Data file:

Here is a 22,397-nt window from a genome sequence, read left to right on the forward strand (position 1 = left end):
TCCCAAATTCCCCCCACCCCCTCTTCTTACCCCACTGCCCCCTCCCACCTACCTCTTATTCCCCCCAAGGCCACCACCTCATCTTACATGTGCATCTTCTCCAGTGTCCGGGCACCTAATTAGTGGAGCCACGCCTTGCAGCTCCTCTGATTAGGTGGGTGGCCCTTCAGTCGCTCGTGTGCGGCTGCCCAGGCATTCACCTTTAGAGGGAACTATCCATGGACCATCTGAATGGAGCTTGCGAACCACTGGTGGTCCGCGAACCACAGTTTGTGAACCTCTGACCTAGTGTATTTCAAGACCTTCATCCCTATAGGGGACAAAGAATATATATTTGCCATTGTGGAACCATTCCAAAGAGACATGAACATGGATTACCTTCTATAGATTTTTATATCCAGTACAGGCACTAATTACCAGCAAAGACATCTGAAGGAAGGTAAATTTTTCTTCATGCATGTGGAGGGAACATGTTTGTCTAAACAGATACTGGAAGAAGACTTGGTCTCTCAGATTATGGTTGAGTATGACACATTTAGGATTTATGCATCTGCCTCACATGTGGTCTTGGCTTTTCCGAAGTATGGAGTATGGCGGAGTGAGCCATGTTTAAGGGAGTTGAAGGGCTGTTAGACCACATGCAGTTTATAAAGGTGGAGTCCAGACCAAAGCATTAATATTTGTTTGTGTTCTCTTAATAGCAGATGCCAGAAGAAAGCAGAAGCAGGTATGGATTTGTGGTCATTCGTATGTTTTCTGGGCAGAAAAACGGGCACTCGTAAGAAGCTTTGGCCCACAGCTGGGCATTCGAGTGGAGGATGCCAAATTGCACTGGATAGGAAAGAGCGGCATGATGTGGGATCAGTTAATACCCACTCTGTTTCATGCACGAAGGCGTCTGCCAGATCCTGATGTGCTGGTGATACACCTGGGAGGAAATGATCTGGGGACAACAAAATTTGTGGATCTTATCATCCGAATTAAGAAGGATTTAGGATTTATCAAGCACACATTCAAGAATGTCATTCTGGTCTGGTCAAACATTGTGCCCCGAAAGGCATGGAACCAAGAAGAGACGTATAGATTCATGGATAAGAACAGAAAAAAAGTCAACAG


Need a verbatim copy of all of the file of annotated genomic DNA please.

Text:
Here is a 22,397-nt window from a genome sequence, read left to right on the forward strand (position 1 = left end):
TCCCAAATTCCCCCCACCCCCTCTTCTTACCCCACTGCCCCCTCCCACCTACCTCTTATTCCCCCCAAGGCCACCACCTCATCTTACATGTGCATCTTCTCCAGTGTCCGGGCACCTAATTAGTGGAGCCACGCCTTGCAGCTCCTCTGATTAGGTGGGTGGCCCTTCAGTCGCTCGTGTGCGGCTGCCCAGGCATTCACCTTTAGAGGGAACTATCCATGGACCATCTGAATGGAGCTTGCGAACCACTGGTGGTCCGCGAACCACAGTTTGTGAACCTCTGACCTAGTGTATTTCAAGACCTTCATCCCTATAGGGGACAAAGAATATATATTTGCCATTGTGGAACCATTCCAAAGAGACATGAACATGGATTACCTTCTATAGATTTTTATATCCAGTACAGGCACTAATTACCAGCAAAGACATCTGAAGGAAGGTAAATTTTTCTTCATGCATGTGGAGGGAACATGTTTGTCTAAACAGATACTGGAAGAAGACTTGGTCTCTCAGATTATGGTTGAGTATGACACATTTAGGATTTATGCATCTGCCTCACATGTGGTCTTGGCTTTTCCGAAGTATGGAGTATGGCGGAGTGAGCCATGTTTAAGGGAGTTGAAGGGCTGTTAGACCACATGCAGTTTATAAAGGTGGAGTCCAGACCAAAGCATTAATATTTGTTTGTGTTCTCTTAATAGCAGATGCCAGAAGAAAGCAGAAGCAGGTATGGATTTGTGGTCATTCGTATGTTTTCTGGGCAGAAAAACGGGCACTCGTAAGAAGCTTTGGCCCACAGCTGGGCATTCGAGTGGAGGATGCCAAATTGCACTGGATAGGAAAGAGCGGCATGATGTGGGATCAGTTAATACCCACTCTGTTTCATGCACGAAGGCGTCTGCCAGATCCTGATGTGCTGGTGATACACCTGGGAGGAAATGATCTGGGGACAACAAAATTTGTGGATCTTATCATCCGAATTAAGAAGGATTTAGGATTTATCAAGCACACATTCAAGAATGTCATTCTGGTCTGGTCAAACATTGTGCCCCGAAAGGCATGGAACCAAGAAGAGACGTATAGATTCATGGATAAGAACAGAAAAAAAGTCAACAG